Exploring Iceland

On Friday 29th March 2024, 35 excited Geographers and 4 staff members left for Heathrow to catch an early morning flight to Reyjavik, Iceland! We got incredibly lucky with the weather as clear blue skies and sunshine shone over Iceland and we could see the active volcano erupting as we flew in. We were met by our Icelandic coach driver who led us on our first day of excursions around the capital city. We explored the Sun Voyager Sculpture, Reykjavík City Hall and Albingi Houses of Parliament, where we stopped for lunch. Finally, we were able to see the largest church in Iceland; Hallgrimskirkja and then some free time for shopping on Laekjargata Street before we headed to the hotel to settle into our rooms before dinner.  

The next morning, we were up at 8am for a leisurely breakfast before departing the hotel at 9am to start our day of excursions. We met our fantastic Iceland tour guide, Kat, who we now know is famous for her singing and Led Zeppelin renditions…! First stop was the Eyjafjallajökull Volcano, located underneath a glacier, we were able to remember the 2010 eruption here. Next stop was Skógafoss Waterfall, which is 200ft high where we witnessed a beautiful rainbow here too! Stop 3 was Reynishverfi, a black sand beach with sea stacks and Dyrhólaey, a good coastal arch, we stopped here for lunch and were able to observe (with caution) some of the ‘sneaker waves’! We then walked to Sólheimajökull, a glacier tongue, that lies to the south of Mýrdalsjökull Glacier. The final stop of the day was Selialandfoss waterfall, in which it was very icy due to the cold temperatures with clear skies. After dinner, we got wrapped up warm again to go for a walk along the harbor in the hope of seeing something in the night sky and this evening we got lucky and saw a glimmer of the northern lights!  

Our final day was the coldest of all, with clear skies again and temperatures as low as –12 degrees. This day we visited Þingvellir National Park, which we got to walk through a beautiful canyon where two tectonic plates are being pulled apart to form the mid-Atlantic ridge. Next, we walked to another ‘mini’ waterfall, followed by the famous Gullfoss Waterfalls then the Strokkur Great Geysir, spouting up to 25 meters every 5 minutes or so. Our final excursions of the day were to walk within the Kerid Crater of a volcano that erupted 3000 years ago and some pseudo craters before settling into the hotel for dinner and some board games.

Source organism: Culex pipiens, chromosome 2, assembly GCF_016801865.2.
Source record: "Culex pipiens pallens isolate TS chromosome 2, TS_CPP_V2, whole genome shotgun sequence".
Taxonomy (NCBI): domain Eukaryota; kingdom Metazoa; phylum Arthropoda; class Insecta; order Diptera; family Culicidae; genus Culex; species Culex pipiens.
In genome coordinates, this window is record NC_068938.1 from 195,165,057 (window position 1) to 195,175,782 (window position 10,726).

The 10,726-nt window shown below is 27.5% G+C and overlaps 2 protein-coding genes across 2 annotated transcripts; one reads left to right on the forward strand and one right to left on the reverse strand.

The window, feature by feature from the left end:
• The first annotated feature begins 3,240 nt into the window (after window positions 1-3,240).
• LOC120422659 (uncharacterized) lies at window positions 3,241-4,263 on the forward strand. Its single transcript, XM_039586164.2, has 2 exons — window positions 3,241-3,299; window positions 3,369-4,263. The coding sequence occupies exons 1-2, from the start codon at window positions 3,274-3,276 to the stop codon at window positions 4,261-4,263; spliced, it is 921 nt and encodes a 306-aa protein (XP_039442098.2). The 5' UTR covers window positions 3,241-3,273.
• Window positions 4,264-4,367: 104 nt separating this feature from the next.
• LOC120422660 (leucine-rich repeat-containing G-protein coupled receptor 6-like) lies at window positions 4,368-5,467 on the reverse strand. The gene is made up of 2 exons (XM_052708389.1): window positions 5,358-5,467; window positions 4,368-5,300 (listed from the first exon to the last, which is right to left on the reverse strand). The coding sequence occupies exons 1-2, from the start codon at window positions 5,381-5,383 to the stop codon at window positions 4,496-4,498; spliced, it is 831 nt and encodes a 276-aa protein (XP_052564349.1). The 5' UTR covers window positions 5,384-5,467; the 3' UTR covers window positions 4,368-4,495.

Ultimately, the EBS Geographers from our KS4 and KS5 cohort had a fantastic trip and loved seeing the amazing geographical landscapes Iceland has to offer and it certainly helped their understanding of tectonic process and coastal processes! A huge thank you to Ms Williams, Ms Brown, Mr Baxter and Mr Richman who accompanied this first international Geography residential and made it a roaring success.  

About the author

The EBS Reporter is an alias for all the staff at East Barnet School who enjoy writing articles about the exciting activities going on around the school. If a story is written by a student, this will be noted within the post.

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